For the text of Rabban Sawma’s journey to Europe:  

Borbone, Pier Giorgio. History of Mar Yahballaha and Rabban Sauma (Hamburg: tredition, 2021). 

Rabban means ‘our master or teacher’, a term related to Rabbi which was an honorific used for monks. Ṣāwmā means ‘fast’ and is a shortened version of the name Bar Ṣāwmā, meaning ‘son of the fast’, often given to a greatly longed for child, as was the case with Rabban Sawma. 

Mar meaning ‘Lord’ was a term of respect applied in the Church of the East to senior clerics and saints. 

Yahbalaha means ‘God has given’, with ‘alaha’ being the word always used in Syriac for God. As with Sawma it is a name given by parents in thankfulness for the child. Mark chose it as a name borne by two previous patriarchs, perhaps recognising his appointment as a gift from God. 


6 min read

The rest is Luther

Can popular podcasts really do justice? The expert’s verdict is in.

Graham is the Director of the Centre for Cultural Witness and a former Bishop of Kensington.

Two podcast hosts in different rooms appear on a split screen talking to each other
Tom Holland and Dominic Sandbrook rank Luther's influence.

I’m not one of those who listens to every episode of The Rest is History - does anyone do that with the sheer volume of material they produce? Yet when I see something that interests me – 1970s Britain, the Lost Library of Alexandria, the Easter Rising of 1916, I’m in. So, when I saw they were doing a series on Martin Luther, I just had to listen.  

With much of what they cover, take the Lost Library of Alexandria for example, I wouldn’t really know whether they were telling the truth or not, having a passing interest and only a vague knowledge of the topic. Yet this one was different, because, without wanting to blow any trumpets, I do know a fair bit about Luther. I’ve written a doctorate, a biography and a couple of other books on him, lectured on Luther at Oxford University for many years, and spent a lot of time in libraries, poring over his commentaries and treatises, wading my way through dense books by German scholars picking apart the most minute aspects of his theology. 

 Very often when you hear something on the TV or radio that you know something about, you realise the journalists are winging it. They get away with it because no-one knows any better. So, I wondered this time, would I see through the boys on the podcast, and realise they were winging it too?  

They made the Reformation sound and feel the dramatic and earth-shaking movement that it was.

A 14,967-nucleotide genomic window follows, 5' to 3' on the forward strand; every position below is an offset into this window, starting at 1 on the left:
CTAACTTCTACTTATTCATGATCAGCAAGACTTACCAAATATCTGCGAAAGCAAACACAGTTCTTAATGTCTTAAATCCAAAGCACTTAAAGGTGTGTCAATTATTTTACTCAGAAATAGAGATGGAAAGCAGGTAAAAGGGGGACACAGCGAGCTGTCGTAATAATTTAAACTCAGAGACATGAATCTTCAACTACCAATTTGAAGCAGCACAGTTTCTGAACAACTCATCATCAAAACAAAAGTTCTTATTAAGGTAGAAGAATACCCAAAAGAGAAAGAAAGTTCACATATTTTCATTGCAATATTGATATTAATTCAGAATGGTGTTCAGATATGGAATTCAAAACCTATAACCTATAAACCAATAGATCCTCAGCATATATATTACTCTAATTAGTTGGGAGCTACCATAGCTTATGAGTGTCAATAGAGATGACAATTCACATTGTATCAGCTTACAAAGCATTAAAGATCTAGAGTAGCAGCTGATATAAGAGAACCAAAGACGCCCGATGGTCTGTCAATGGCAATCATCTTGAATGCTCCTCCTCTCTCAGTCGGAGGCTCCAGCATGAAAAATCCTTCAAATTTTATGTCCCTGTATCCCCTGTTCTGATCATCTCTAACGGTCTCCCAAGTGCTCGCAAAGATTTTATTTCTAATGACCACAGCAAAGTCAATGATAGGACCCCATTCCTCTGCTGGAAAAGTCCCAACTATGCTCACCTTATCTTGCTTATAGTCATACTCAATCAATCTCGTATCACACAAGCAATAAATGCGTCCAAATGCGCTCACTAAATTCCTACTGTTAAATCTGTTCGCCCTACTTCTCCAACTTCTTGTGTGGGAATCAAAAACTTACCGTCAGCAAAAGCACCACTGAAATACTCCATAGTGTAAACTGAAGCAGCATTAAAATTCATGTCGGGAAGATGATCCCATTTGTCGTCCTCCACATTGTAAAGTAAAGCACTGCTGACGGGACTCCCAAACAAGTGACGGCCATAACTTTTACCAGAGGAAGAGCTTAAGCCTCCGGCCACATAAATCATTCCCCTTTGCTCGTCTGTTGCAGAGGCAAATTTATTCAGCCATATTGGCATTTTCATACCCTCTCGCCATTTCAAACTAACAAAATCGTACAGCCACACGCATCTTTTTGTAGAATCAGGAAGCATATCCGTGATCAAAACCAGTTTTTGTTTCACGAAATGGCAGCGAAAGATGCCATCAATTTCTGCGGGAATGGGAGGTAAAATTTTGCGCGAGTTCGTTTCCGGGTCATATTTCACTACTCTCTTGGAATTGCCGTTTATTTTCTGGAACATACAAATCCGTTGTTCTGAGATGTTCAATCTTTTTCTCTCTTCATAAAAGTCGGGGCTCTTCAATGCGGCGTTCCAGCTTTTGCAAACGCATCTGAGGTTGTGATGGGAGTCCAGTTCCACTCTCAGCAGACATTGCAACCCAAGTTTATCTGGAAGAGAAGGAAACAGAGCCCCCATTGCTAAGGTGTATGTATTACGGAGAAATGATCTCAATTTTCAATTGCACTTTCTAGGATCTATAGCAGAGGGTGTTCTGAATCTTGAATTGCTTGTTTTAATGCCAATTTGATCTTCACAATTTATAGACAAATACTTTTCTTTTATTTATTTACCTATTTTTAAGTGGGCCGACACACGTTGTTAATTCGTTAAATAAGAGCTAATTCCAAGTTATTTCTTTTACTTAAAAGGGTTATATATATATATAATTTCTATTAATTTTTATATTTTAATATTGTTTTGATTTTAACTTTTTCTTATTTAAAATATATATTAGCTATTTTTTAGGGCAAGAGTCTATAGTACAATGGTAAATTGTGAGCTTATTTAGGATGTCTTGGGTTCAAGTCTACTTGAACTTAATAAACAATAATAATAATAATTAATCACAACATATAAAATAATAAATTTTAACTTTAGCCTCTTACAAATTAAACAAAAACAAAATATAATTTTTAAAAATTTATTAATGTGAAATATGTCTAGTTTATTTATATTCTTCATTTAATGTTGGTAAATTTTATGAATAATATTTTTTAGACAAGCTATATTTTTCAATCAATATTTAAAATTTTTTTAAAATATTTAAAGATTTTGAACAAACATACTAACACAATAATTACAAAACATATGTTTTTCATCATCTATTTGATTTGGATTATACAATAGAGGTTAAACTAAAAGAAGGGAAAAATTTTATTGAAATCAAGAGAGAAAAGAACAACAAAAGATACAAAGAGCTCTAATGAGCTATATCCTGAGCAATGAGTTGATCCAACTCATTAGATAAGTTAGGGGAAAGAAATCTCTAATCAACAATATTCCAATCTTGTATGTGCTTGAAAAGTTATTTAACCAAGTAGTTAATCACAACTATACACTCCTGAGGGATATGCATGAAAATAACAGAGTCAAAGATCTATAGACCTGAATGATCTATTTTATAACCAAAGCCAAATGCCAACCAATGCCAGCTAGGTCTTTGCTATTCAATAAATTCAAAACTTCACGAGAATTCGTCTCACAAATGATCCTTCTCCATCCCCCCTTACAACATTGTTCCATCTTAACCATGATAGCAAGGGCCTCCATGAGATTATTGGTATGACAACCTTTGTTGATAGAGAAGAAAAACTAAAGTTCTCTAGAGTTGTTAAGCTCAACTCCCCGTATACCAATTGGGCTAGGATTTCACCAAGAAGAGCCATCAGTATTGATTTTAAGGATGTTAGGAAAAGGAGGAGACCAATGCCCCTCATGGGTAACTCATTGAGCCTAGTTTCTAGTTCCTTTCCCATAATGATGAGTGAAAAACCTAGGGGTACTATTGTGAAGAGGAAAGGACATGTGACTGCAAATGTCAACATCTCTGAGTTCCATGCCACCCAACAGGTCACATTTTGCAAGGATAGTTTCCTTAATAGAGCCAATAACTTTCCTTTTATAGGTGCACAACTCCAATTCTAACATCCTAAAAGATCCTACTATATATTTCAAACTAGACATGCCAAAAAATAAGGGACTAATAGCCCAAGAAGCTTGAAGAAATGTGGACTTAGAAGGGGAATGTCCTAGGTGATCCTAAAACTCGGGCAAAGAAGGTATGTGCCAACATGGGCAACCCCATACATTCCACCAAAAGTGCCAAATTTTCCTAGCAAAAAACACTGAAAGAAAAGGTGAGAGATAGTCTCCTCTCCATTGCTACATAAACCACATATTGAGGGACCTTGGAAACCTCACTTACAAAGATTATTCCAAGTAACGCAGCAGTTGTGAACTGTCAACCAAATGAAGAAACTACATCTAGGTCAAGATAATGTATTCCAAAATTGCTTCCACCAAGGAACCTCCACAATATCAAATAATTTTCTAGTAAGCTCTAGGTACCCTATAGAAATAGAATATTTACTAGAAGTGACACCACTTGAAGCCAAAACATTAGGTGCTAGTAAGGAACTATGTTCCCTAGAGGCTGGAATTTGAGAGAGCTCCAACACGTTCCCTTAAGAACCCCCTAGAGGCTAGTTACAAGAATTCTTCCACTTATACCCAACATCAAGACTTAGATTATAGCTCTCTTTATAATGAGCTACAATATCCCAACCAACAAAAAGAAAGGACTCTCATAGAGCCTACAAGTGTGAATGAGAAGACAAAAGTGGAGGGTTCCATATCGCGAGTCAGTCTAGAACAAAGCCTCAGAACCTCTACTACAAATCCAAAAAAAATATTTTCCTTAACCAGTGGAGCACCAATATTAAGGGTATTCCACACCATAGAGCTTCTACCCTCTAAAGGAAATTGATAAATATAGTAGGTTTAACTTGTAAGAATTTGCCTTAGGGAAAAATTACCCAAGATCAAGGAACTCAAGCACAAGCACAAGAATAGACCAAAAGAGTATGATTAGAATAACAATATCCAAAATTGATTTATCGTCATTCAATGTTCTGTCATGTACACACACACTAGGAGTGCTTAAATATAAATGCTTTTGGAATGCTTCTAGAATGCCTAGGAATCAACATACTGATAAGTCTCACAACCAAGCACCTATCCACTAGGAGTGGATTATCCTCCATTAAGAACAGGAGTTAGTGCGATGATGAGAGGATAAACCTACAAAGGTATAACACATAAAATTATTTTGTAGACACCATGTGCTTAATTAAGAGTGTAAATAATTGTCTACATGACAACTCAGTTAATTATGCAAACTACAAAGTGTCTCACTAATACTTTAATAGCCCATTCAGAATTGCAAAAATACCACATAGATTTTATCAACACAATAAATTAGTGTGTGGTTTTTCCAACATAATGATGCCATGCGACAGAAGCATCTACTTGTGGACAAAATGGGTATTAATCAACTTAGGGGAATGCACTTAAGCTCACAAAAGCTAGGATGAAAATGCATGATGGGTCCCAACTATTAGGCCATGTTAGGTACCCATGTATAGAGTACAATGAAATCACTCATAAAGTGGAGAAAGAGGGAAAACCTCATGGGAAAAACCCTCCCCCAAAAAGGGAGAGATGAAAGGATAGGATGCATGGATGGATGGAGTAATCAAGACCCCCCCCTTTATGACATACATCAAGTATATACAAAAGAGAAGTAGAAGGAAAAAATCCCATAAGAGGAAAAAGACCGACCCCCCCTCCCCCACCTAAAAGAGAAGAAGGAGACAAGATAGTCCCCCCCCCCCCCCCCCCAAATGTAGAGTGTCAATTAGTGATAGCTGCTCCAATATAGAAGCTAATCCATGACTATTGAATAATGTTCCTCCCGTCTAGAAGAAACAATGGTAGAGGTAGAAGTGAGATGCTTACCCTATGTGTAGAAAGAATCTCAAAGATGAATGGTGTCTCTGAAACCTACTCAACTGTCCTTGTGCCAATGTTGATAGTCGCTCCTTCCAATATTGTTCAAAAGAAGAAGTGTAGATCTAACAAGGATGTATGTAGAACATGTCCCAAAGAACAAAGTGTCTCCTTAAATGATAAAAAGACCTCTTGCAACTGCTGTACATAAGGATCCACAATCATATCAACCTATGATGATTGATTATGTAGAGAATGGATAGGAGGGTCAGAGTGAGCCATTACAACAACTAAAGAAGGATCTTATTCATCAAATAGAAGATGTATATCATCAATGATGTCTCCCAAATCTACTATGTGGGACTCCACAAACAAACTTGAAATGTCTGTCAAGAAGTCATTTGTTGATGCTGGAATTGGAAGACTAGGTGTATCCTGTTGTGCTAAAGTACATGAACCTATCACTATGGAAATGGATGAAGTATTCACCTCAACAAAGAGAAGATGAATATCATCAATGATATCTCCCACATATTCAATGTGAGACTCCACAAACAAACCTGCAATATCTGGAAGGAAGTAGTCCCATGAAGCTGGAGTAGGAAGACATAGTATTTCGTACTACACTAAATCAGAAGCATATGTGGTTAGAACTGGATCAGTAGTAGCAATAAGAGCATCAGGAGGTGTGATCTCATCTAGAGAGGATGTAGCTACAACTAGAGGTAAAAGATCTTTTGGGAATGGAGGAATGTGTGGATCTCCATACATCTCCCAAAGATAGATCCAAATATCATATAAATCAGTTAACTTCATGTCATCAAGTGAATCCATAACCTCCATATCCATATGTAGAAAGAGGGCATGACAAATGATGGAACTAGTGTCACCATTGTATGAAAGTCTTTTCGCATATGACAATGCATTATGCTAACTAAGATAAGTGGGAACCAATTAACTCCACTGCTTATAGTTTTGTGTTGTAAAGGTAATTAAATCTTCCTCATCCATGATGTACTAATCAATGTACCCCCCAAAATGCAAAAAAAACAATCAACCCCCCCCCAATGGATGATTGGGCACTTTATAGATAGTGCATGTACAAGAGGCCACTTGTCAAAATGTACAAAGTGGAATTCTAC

Well, my admiration for Dominic Sandbrook and Tom Holland went up massively. I once asked Tom whether they had an army of researchers doing their work for them and he told me they didn’t - they read most of the stuff themselves.  So, to have them do five episodes on a topic that is not necessarily their specialist subject and get pretty much all of the story not just right, but really interesting, is quite an achievement. They made the Reformation sound and feel the dramatic and earth-shaking movement that it was.  

They normally recount history with a good dose of humour, drama and colour. That is taken for granted. They know how to tell a good story. However, they also really know their stuff. Tom led the way, and I must say, told the story with a level of detail, accuracy and sympathy that was quite remarkable. They clearly enjoyed it too – they loved his earthiness, his preoccupation with the devil and excrement that is so distinctively Luther. 

Martin Luther, as they said at the end, was no saint. He was a man of extremes. He could inspire devoted loyalty from his friends, and fury from his enemies in equal measure. He was never dull. He always said his besetting sin was anger – he claimed to write best when he was cross. That explains the vituperative language, the skill at invective, his genius for insults. He said terrible things about the peasants and even worse things about the Jews. Yet he launched a movement that brought fresh dignity and purpose to countless people across Europe and beyond – he can be said to have touched the lives of the one billion Protestants in the world today. He literally changed the world. And Tom and Dominic helped us understand why.